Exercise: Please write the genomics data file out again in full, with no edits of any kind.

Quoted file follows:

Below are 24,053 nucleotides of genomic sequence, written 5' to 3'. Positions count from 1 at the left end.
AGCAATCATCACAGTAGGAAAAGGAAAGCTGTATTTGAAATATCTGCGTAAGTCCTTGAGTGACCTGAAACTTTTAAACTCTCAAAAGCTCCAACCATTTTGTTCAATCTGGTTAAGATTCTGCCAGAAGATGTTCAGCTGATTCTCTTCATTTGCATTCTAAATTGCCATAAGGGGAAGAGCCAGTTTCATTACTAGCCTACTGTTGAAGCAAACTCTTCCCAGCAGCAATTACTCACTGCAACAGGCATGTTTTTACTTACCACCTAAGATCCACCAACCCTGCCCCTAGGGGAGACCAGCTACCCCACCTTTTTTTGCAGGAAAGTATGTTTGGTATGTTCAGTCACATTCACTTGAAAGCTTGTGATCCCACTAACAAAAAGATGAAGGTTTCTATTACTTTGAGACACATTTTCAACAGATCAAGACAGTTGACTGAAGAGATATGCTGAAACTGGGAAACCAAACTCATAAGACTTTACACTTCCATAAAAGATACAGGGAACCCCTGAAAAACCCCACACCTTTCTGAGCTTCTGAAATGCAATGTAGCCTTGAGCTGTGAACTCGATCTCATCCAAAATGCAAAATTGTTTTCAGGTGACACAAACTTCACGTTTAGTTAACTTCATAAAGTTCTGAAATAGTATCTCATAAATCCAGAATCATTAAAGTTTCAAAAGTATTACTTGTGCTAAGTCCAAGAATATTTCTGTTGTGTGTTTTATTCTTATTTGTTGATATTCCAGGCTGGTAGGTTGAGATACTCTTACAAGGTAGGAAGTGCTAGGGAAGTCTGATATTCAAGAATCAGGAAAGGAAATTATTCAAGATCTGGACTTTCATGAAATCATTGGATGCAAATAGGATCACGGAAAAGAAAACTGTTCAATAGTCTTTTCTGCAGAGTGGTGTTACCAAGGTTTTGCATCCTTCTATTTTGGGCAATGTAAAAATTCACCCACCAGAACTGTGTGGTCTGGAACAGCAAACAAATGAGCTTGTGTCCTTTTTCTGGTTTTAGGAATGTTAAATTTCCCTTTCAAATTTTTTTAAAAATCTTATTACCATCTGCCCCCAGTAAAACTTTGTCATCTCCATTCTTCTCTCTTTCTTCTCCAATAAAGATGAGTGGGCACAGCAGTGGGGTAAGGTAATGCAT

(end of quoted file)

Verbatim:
Below are 24,053 nucleotides of genomic sequence, written 5' to 3'. Positions count from 1 at the left end.
AGCAATCATCACAGTAGGAAAAGGAAAGCTGTATTTGAAATATCTGCGTAAGTCCTTGAGTGACCTGAAACTTTTAAACTCTCAAAAGCTCCAACCATTTTGTTCAATCTGGTTAAGATTCTGCCAGAAGATGTTCAGCTGATTCTCTTCATTTGCATTCTAAATTGCCATAAGGGGAAGAGCCAGTTTCATTACTAGCCTACTGTTGAAGCAAACTCTTCCCAGCAGCAATTACTCACTGCAACAGGCATGTTTTTACTTACCACCTAAGATCCACCAACCCTGCCCCTAGGGGAGACCAGCTACCCCACCTTTTTTTGCAGGAAAGTATGTTTGGTATGTTCAGTCACATTCACTTGAAAGCTTGTGATCCCACTAACAAAAAGATGAAGGTTTCTATTACTTTGAGACACATTTTCAACAGATCAAGACAGTTGACTGAAGAGATATGCTGAAACTGGGAAACCAAACTCATAAGACTTTACACTTCCATAAAAGATACAGGGAACCCCTGAAAAACCCCACACCTTTCTGAGCTTCTGAAATGCAATGTAGCCTTGAGCTGTGAACTCGATCTCATCCAAAATGCAAAATTGTTTTCAGGTGACACAAACTTCACGTTTAGTTAACTTCATAAAGTTCTGAAATAGTATCTCATAAATCCAGAATCATTAAAGTTTCAAAAGTATTACTTGTGCTAAGTCCAAGAATATTTCTGTTGTGTGTTTTATTCTTATTTGTTGATATTCCAGGCTGGTAGGTTGAGATACTCTTACAAGGTAGGAAGTGCTAGGGAAGTCTGATATTCAAGAATCAGGAAAGGAAATTATTCAAGATCTGGACTTTCATGAAATCATTGGATGCAAATAGGATCACGGAAAAGAAAACTGTTCAATAGTCTTTTCTGCAGAGTGGTGTTACCAAGGTTTTGCATCCTTCTATTTTGGGCAATGTAAAAATTCACCCACCAGAACTGTGTGGTCTGGAACAGCAAACAAATGAGCTTGTGTCCTTTTTCTGGTTTTAGGAATGTTAAATTTCCCTTTCAAATTTTTTTAAAAATCTTATTACCATCTGCCCCCAGTAAAACTTTGTCATCTCCATTCTTCTCTCTTTCTTCTCCAATAAAGATGAGTGGGCACAGCAGTGGGGTAAGGTAATGCAT